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FX Daily, April 26: Dollar Stabilizes Ahead of Trump and ECB

Daniel Johnson Comment on GBP and CHF by
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Swiss Franc

EURCHF - Euro Swiss Franc, April 26

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EURCHF - Euro Swiss Franc, April 26

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Last week Theresa May called a snap General election due to take place on 8th June. Historically a snap election has caused the currency in question to weaken, however on this occasion Sterling strengthened. It was a shrewd move by May to call an election while the competition is so weak. A conservative government is seen as the safe bet for the UK economy and this caused a surge in investor confidence which in turn strengthened the pound.

Following the triggering of article 50 trade negotiations will be vital to the value of the pound. Theresa May has indicated of late that it may be possible to use the blue-print from current EU deals with other nations for the UK. Essentially, copy and pasting existing deals to greatly reduce the time scale on negotiations. She has however admitted negotiations could well exceed the two year target. Poor Sir Ivan Rogers, former EU ambassador had resigned before her statement due to the unrealistic target stating it could take as long as a decade to complete trade negotiations.

I am of the opinion we have seen the worst levels for GBP/CHF for the foreseeable future when GBP/CHF struck 1.19 in November last year. I am of the opinion Sterling is undervalued and as trade negotiations become more apparent the pound will have the opportunity to strengthen.

With Trump in power my job could now become distinctly tougher. His unpredictability and rash decisions are sure to cause significant volatility during his tenure. The North Korean situation demonstrates this. He already has the USS Carl Vincent aircraft carrier heading towards the Korean peninsula, let us hope it is simply posturing. During times of conflict investors move their funds into safe haven currencies and with the US currently at the forefront of any potential conflict the Swiss Franc could well be the destination of choice. If the situation escalates expect the Swiss Franc to strengthen.

GBP/CHF - British Pound Swiss Franc, April 26

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GBP/CHF - British Pound Swiss Franc, April 26

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FX Rates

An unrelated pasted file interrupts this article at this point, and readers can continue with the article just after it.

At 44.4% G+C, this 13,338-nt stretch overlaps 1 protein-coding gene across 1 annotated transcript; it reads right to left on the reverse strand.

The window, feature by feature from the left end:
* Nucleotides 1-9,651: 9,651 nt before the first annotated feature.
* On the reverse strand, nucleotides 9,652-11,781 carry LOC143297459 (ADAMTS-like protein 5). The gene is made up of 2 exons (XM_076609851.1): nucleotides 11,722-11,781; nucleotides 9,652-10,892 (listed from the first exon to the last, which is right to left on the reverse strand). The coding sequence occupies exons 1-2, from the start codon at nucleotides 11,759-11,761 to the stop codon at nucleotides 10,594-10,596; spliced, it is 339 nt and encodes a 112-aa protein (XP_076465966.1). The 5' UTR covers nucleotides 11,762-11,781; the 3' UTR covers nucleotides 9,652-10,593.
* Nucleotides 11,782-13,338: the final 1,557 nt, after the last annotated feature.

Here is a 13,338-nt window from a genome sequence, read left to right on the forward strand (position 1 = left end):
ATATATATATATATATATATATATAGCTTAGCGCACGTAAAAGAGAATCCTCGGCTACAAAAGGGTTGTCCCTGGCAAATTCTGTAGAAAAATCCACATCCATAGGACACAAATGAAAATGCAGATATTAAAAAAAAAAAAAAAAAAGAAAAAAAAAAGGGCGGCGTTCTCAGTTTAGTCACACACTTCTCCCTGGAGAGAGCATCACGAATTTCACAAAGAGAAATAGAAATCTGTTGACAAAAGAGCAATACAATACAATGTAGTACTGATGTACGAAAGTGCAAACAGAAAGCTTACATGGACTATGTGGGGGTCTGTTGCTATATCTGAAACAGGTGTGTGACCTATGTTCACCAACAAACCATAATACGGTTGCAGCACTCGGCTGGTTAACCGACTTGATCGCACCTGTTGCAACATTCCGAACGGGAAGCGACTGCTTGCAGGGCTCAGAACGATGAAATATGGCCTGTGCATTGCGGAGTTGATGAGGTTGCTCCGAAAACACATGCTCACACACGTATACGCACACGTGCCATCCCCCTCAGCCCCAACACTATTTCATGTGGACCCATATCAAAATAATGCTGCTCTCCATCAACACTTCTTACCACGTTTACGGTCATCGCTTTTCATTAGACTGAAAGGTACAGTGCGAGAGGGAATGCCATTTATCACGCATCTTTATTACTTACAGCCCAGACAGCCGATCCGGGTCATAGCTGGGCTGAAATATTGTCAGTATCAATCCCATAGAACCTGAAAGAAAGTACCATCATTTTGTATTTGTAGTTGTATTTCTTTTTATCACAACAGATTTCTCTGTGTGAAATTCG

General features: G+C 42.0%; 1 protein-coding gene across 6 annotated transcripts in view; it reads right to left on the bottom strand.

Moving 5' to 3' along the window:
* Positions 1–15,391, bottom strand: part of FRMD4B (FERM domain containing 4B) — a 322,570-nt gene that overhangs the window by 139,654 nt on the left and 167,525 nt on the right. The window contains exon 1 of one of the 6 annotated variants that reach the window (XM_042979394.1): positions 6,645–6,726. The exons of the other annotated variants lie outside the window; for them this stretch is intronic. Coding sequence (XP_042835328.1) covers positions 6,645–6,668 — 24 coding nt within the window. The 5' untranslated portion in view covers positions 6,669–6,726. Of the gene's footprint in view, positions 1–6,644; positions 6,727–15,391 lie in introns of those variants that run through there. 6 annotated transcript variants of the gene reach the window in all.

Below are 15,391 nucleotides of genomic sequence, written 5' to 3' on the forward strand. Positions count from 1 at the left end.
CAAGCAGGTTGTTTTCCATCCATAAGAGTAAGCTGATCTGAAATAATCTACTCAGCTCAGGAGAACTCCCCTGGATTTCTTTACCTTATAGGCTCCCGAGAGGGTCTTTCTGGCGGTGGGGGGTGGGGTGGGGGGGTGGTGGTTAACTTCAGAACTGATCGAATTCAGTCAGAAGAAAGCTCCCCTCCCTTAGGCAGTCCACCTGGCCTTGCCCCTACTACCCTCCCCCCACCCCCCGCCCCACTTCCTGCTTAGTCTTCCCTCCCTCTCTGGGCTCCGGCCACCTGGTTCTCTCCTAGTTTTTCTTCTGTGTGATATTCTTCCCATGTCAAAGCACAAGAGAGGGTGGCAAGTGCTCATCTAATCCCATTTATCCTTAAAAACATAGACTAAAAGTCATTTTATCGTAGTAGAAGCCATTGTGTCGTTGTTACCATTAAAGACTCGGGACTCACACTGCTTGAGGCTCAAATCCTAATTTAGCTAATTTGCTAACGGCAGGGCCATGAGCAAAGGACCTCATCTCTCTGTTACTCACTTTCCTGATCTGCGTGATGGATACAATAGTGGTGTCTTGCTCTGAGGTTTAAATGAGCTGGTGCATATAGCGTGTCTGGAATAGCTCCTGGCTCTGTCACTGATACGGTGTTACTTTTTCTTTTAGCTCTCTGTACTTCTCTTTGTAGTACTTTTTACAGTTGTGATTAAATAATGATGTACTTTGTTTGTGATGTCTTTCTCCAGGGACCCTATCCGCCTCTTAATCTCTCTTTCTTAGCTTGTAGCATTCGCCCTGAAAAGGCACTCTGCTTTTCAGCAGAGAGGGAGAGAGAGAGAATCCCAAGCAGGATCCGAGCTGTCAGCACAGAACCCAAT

The US dollar was marked down in response to the French election and saw some follow through selling yesterday, but the momentum had slowed, and now it is stalled.  The greenback is posting upticks against nearly all the major currencies.

There is a good reason to be cautious.  We have mentioned it before, but think it is important that speculator in the futures market had a record gross long euro position, according to Bloomberg data.   The dollar overhang that may have helped cap it at the start of the year is no longer the case.

FX Daily Rates, April 26

FX Daily Rates, April 26

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The euro made a marginal new high (~$1.0950) in Asia before backing off a half cent in the European morning.  Initial support is seen near $1.0880.   The gap from Monday’s sharply higher opening is a key part of the technical picture. There has not been a serious attempt to close the gap yet.

The dollar-bloc currencies have traded heavily in recent data.  The Australian dollar is flirting with support around $0.7500, though the low from earlier this month was seen near $0.7470, three-month lows. Similarly, the New Zealand dollar is testing support at $0.6900.  The low for the year was set in early January near $0.6885.

FX Performance, April 26

FX Performance, April 26

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United States

The June light sweet oil futures contract snapped a six-day losing streak yesterday but is back on the downside today.  API estimated oil inventors rose nearly 900k barrels, while expectations were for a draw down.  Gasoline inventories swelled by 4.45 mln barrels, nearly 10-times more than expected.  The Bloomberg survey has the median forecast for a 1.1 mln barrel fall in the DOE’s estimate and a 140k increase in gasoline inventories.  After moving below $50 a barrel last week, it has not been able to resurface above it.  Yesterday’s low was near $48.85.  The low from the last month, which is also the low for the year, was another dollar lower.


U.S. Crude Oil Inventories, March 2017

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U.S. Crude Oil Inventories, March 2017

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The only data of consequence today has been the Q1 Australian CPI figures.  The 0.5% headline increase was a touch softer than expected.  The year-over-year pace increased from 1.5% in Q4 16 to 2.1%, which also was on the soft side of expectations.  It underscores the RBA’s decision to stand pat.  Many have not given up ideas that the RBA may still have to ease policy later this year.